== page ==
10. Clock rise to data output on the serial data output pin 14 is around 18ns.  This could be problematic when cascading devices (data race, I've seen this before on real hardware).  They should have kicked the data out on the clock fall, though this could lower the top speed of the serial interface.  If you have extra controller pins you might consider feeding serial data to each device separately.

11. The LE high event which causes the switch to special mode doesn't actually latch data, and you can shift data in and out of the part during the switch to special mode - a latch at the end will latch the data into the brightness register.

12. Due to 11 above, you can shift brightness data in while doing the normal => special mode switch.  If you want to switch back to normal mode at the end the OE low for one clock can follow the LE event that latches the special data.  This requires 12 clocks.


In other fora, I've seen suggestions that OE be used for PWM brightness control.  That is possible, and PWM is more efficient than lowering drive current in an analog fashion, and PWM preserves color temperature.  But flashing a gob of LEDs on and off together will cause huge current spikes on the power supply lines.  For lower brightness it is probably best to do PWM on individual LEDs, that is turn only LED[0] on for a ms or so, then turn only LED[1] on or a ms or so, etc. which would keep the current load low and at roughly the same level over time.

It's interesting to see the difference between 20mA and 1.6mA drive.  Oh, you can definitely tell the drive is considerably lower, but it doesn't really seem 12 times lower (because of the non-linear response of the eye to light intensity).

Because LED forward voltage varies little with forward current, the IC should dissipate less when the drive current is lowered.  I didn't notice the IC getting hot or even warm during my testing.

I'm considering wiring all three TLC5916 devices in parallel, with separate LE drive for each.  This would provide an 8 bit interface to the processor.  Steering would be via two bits in the processor register.

Posted: 7/29/2016 6:23:56 PM

From: 60 Miles North of San Diego, CA

Joined: 10/1/2014

Hey dew, nice to see some bread-boarding. Been installing my commercial breakout board for the first time this week because Valery S. is getting ahead of me in my own research. Him living in the town of Lev Sergeyevich Termen gives me inspiration. I need to get out of my Hive Seclusion and become more like a busy bee. laughing    Valery I will write when I get some results.


Posted: 8/1/2016 8:05:52 PM

From: Northern NJ, USA

Joined: 2/17/2012

TLC5916 - SV Driver

So how long can one badly designed chip take to examine and integrate into your setup?  The TLC5916 has taken me upwards of a week.  Because of the possible cascade data race, I decided to supply each of the three chips with data independently.  I also decided to parallel the rest of the control signals (clock, latch enable, output enable).  This allows a single state machine to feed all three chips at once, which shortens access cycle time, and allows the processor to write 24 bits of data at once and then go away until the next update is due (no bit camping / babysitting).  Finally, I decided to integrate mode switching into a separate cycle, where the mode is switched from normal to special, special data is transmitted, and then the mode is switched back to normal.  Special mode is specified by a register bit.  Here is a simulation of the System Verilog code:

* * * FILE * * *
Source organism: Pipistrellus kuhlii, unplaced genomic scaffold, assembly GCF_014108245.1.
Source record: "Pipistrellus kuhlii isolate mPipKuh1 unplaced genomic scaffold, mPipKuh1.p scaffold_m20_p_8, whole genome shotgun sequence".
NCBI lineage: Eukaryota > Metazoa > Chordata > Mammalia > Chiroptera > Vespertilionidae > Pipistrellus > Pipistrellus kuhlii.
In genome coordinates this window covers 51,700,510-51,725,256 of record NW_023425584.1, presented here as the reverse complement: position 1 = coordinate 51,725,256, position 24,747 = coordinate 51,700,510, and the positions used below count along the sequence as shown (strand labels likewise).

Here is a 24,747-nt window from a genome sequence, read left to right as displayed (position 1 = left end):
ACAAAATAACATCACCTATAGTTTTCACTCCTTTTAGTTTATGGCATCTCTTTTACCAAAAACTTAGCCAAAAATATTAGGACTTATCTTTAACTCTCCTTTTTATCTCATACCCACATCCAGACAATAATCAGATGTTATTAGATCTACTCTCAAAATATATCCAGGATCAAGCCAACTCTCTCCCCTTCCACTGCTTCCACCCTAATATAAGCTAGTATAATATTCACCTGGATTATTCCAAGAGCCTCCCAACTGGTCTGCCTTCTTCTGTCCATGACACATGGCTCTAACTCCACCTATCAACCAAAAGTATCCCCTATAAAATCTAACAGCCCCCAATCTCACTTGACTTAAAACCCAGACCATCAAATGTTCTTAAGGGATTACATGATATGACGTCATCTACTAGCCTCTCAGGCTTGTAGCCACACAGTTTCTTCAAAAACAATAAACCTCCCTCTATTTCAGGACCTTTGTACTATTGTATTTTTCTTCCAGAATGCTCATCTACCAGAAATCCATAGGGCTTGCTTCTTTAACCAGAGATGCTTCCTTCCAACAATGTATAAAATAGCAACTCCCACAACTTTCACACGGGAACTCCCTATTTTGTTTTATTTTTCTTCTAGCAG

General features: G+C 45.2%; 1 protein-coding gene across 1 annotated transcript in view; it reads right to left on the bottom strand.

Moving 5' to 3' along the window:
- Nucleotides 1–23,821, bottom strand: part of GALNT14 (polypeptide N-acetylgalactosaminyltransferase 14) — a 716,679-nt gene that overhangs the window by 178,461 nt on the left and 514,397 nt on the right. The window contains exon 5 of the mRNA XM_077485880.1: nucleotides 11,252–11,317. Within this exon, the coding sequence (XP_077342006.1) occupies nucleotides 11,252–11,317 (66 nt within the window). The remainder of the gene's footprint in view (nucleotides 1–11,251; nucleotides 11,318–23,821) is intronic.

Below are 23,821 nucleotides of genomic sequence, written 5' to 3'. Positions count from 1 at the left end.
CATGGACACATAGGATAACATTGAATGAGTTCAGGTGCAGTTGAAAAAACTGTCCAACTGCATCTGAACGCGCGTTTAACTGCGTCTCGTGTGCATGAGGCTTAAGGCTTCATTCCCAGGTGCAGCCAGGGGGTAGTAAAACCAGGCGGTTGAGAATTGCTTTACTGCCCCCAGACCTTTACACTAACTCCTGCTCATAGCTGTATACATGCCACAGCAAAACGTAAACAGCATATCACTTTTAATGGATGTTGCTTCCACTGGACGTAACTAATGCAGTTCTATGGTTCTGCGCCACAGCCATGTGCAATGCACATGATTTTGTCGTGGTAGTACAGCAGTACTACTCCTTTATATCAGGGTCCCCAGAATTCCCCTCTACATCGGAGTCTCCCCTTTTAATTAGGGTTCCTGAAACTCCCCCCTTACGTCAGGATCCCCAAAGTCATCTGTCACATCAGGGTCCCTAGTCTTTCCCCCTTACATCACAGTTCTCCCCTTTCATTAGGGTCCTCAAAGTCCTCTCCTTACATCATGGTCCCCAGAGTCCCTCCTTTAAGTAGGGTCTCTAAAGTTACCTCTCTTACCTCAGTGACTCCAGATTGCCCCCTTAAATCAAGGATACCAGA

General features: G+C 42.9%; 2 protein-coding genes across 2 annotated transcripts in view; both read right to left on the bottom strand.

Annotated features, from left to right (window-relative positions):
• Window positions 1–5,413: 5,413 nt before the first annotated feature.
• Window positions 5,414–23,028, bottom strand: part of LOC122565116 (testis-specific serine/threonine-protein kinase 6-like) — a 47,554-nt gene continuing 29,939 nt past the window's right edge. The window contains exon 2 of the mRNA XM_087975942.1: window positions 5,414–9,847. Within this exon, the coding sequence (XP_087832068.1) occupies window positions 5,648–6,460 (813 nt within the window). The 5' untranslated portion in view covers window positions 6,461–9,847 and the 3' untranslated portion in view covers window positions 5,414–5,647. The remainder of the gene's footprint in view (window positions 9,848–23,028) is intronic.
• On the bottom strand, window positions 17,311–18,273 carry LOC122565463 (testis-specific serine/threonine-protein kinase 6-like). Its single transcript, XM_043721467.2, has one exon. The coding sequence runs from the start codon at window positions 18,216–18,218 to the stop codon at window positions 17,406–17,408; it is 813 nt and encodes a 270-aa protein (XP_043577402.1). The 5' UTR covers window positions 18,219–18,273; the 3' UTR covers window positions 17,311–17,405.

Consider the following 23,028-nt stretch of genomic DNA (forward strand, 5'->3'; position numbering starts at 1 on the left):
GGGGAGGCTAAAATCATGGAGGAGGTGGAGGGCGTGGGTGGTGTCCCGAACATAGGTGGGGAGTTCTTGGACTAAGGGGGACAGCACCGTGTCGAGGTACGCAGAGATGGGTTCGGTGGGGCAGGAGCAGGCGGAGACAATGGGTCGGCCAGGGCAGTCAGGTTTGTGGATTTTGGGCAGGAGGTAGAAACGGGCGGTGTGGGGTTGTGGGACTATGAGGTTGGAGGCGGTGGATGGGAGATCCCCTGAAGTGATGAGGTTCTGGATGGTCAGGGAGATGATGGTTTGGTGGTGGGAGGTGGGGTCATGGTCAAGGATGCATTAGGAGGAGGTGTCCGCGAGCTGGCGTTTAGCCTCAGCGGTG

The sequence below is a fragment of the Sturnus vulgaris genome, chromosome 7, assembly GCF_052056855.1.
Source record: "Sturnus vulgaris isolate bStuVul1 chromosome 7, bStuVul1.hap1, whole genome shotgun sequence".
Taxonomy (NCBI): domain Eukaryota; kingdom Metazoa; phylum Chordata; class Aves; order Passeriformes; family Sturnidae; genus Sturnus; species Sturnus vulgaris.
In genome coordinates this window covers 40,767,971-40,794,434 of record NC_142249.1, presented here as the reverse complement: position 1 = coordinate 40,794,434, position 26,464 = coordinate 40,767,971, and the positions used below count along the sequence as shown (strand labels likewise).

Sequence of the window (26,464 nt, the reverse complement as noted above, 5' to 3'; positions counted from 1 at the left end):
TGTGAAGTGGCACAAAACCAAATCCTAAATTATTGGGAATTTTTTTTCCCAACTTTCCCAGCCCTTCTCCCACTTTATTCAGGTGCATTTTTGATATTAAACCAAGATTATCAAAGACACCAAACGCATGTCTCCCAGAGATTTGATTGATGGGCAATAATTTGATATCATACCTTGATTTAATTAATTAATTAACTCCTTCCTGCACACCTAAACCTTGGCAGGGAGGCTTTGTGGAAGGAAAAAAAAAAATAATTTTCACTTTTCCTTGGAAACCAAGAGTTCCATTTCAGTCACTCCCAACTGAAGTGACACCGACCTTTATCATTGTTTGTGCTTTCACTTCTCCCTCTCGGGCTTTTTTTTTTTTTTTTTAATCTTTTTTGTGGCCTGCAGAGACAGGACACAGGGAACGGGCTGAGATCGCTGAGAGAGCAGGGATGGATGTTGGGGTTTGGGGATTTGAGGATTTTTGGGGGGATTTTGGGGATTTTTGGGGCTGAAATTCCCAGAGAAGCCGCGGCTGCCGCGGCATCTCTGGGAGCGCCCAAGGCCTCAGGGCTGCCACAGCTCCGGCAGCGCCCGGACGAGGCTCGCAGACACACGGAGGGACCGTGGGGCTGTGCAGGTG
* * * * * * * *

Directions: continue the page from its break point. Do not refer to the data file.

The first transmission is in normal mode.  8 serial bits are sent LSb first with 8 serial clocks.  In the 9th clock position the clock is suppressed (red circle) and the latch enable is made high for that period, which latches the data into the LED select register.

The second transmission is in special mode.  Note the first group of green circles, where OE is sampled high / low / high and then LE is sampled high.  This puts the device in special mode during the transmission of data, and the LE is otherwise ignored here (latching is inhibited when LE is being sampled for mode switching).  Again at the 9th clock position the clock is suppressed (red circle) and the latch enable is made high for that period, which latches the data into the brightness register.  Previous to the latch the OE is sampled high, then after the latching event it is sampled low / high and then LE is sampled low, which returns the device to normal mode. 

Both of these cycles were confirmed to work via the breadboard & Hive & scripting exercise above, but I haven't integrated this HW driver into the Hive Theremin core yet.

I would prefer to have a more unified cycle, where the mode switching is always done at the start, but I didn't want to be flicking the OE unnecessarily when updating LED drive in normal cycles.  Normal cycles should overwhelming predominate, so it makes sense to cater to them.  The LED numbering is MSb first, but special data is sent LSb first, so I'll be numbering the LEDs opposite of that on the data sheet to make both accesses LSb first.

Even after ~20 years of designing FPGA hardware, I go round and round with implementation details re. these simple types of hardware drivers in SV.  This one started out two registers deep with a conventional state machine, but it was having trouble hitting 200MHz, so I made it three registers deep and employed the counter clock (prescaler) / bit counter as the state which worked out much cleaner and faster.

The TLC5916 seems to power up with the LEDs off, which is nice.  There is no direct control over OE via the processor register - the user can write all zero data in normal mode to turn them off.

Initially I didn't plan on doing this level of I/O hardware encode / decode for the Hive Theremin peripherals, but it makes sense as it should simplify the software and free up more real-time, and anyway there is hardware left over just sitting there.  These are actually the best kinds of co-processors because they're simple and relieve a lot of brain-dead SW activity.

Posted: 8/3/2016 4:02:36 PM

From: Northern NJ, USA

Joined: 2/17/2012

LCD Display